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a particular tendency, trend, inclination, feeling, or opinion, especially one that is preconceived or unreasoned: illegal bias against older job applicants; the magazine’s bias toward art rather than photography;
our strong bias in favor of the idea.
unreasonably hostile feelings or opinions about a social group; prejudice:
accusations of racial bias.
an oblique or diagonal line of direction, especially across a woven fabric.
Statistics. a systematic as opposed to a random distortion of a statistic as a result of sampling procedure.
Lawn Bowling.

a slight bulge or greater weight on one side of the ball or bowl.
the curved course made by such a ball when rolled.

Electronics. the application of a steady voltage or current to an active device, as a diode or transistor, to produce a desired mode of operation.
a high-frequency alternating current applied to the recording head of a tape recorder during recording in order to reduce distortion.
cut, set, folded, etc., diagonally:
This material requires a bias cut.
in a diagonal manner; obliquely; slantingly:
to cut material bias.
to cause to hold or exhibit a particular bias; to influence, especially unfairly: a tearful plea designed to bias the jury;
a survey biased toward highly educated people.
Electronics. to apply a steady voltage or current to (the input of an active device).
on the bias,

in the diagonal direction of the cloth.
out of line; slanting.

having or showing bias or prejudice:
They gave us a biased report on immigration trends.
Historical Examples

Social Rights and Duties, Volume I (of 2) Sir Leslie Stephen
More Letters of Charles Darwin Charles Darwin
New Ideas in India During the Nineteenth Century John Morrison
Myth, Ritual, and Religion, Vol. 1 Andrew Lang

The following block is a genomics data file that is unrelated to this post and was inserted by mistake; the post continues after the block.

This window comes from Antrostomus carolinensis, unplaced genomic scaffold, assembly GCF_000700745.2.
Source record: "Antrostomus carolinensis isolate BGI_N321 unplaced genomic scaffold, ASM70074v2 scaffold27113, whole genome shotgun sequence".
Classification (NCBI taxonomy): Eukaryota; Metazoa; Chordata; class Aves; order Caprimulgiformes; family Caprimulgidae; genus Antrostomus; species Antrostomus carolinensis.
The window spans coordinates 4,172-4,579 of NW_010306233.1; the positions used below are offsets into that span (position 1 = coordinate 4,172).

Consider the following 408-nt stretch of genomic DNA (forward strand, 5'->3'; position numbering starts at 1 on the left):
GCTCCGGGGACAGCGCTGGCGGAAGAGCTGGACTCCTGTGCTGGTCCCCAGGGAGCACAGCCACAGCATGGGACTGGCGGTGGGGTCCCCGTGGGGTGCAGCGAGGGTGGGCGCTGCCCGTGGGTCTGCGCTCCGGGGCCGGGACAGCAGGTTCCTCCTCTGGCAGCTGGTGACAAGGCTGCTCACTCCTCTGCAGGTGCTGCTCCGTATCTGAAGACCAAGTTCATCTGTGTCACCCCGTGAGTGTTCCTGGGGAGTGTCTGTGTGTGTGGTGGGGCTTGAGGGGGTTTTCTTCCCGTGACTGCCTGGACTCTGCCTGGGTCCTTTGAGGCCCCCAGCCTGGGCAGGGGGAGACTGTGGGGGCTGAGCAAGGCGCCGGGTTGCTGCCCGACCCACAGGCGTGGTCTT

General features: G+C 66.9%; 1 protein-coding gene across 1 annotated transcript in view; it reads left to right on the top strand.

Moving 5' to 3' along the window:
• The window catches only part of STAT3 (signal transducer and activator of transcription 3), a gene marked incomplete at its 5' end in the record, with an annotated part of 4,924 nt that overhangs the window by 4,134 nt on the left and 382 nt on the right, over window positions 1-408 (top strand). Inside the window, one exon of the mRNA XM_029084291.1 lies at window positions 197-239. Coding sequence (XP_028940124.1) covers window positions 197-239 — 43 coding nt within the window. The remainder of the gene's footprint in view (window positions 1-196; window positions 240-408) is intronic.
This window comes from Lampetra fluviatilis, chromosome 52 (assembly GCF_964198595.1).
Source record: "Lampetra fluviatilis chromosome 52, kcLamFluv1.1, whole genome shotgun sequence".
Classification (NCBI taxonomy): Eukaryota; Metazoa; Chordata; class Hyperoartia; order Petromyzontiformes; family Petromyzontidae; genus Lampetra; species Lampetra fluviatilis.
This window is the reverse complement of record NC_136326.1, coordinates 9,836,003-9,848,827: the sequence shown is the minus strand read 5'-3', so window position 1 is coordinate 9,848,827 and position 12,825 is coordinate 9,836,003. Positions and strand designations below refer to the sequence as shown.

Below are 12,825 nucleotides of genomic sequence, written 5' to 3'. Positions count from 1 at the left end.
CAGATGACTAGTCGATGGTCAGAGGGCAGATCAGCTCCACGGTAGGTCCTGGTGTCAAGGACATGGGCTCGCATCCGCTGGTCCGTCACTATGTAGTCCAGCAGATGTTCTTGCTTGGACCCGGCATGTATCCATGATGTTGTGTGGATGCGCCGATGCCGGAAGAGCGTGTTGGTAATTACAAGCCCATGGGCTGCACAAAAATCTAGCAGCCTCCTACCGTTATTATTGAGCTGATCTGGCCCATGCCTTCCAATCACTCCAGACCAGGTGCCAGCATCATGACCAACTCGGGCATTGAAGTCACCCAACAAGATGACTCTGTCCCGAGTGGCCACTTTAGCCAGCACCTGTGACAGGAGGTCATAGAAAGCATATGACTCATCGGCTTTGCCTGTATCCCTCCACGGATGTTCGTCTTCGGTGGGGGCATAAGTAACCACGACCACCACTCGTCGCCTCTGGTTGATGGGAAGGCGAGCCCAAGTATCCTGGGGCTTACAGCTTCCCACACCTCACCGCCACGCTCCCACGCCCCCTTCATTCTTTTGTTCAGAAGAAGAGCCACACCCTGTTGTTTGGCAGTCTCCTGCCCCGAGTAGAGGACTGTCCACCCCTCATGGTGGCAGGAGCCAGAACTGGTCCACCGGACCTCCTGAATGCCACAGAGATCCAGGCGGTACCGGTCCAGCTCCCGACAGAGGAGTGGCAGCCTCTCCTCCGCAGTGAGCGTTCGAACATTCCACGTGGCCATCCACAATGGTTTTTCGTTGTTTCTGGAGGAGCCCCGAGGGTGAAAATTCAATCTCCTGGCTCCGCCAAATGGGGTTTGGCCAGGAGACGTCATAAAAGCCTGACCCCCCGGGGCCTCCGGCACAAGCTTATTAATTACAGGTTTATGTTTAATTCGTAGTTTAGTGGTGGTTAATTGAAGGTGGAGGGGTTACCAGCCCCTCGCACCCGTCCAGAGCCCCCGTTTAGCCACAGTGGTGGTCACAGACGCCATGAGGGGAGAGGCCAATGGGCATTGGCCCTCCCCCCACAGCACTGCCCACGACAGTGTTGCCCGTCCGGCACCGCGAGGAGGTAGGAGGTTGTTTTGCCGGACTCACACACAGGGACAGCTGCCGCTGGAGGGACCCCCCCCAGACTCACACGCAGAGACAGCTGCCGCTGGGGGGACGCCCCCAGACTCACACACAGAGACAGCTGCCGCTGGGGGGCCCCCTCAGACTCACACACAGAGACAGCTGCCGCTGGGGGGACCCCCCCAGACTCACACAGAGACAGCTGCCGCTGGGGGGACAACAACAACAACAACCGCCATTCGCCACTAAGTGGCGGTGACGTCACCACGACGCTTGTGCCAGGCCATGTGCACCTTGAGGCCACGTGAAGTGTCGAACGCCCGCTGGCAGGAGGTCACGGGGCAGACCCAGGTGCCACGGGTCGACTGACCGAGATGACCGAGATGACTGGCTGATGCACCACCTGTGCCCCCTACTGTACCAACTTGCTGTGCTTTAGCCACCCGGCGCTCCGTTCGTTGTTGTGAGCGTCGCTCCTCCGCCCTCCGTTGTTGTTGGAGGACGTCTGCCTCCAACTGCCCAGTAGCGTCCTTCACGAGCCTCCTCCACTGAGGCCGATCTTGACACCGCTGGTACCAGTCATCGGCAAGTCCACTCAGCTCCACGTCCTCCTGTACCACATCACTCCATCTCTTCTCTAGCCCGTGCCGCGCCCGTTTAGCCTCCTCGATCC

Punch, or the London Charivari, Vol. 158, May 12, 1920 Various
Tracks of a Rolling Stone Henry J. Coke
Gideon’s Band George W. Cable
The Journal of a Disappointed Man Wilhelm Nero Pilate Barbellion
William Pitt and the Great War John Holland Rose
The Religious Sentiment Daniel G. Brinton

mental tendency or inclination, esp an irrational preference or prejudice
a diagonal line or cut across the weave of a fabric
(electronics) the voltage applied to an electronic device or system to establish suitable working conditions

a bulge or weight inside one side of a bowl
the curved course of such a bowl on the green


an extraneous latent influence on, unrecognized conflated variable in, or selectivity in a sample which influences its distribution and so renders it unable to reflect the desired population parameters
if T is an estimator of the parameter θ, the expected value of (T–θ)

an inaudible high-frequency signal used to improve the quality of a tape recording
slanting obliquely; diagonal: a bias fold
obliquely; diagonally
verb (transitive) -ases, -asing, -ased, -asses, -assing, -assed
(usually passive) to cause to have a bias; prejudice; influence

For what a man had rather were true he more readily believes. Therefore he rejects difficult things from impatience of research; sober things, because they narrow hope; the deeper things of nature, from superstition; the light of experience, from arrogance and pride, lest his mind should seem to be occupied with things mean and transitory; things not commonly believed, out of deference to the opinion of the vulgar. Numberless in short are the ways, and sometimes imperceptible, in which the affections colour and infect the understanding. [Francis Bacon, “Novum Organum,” 1620]



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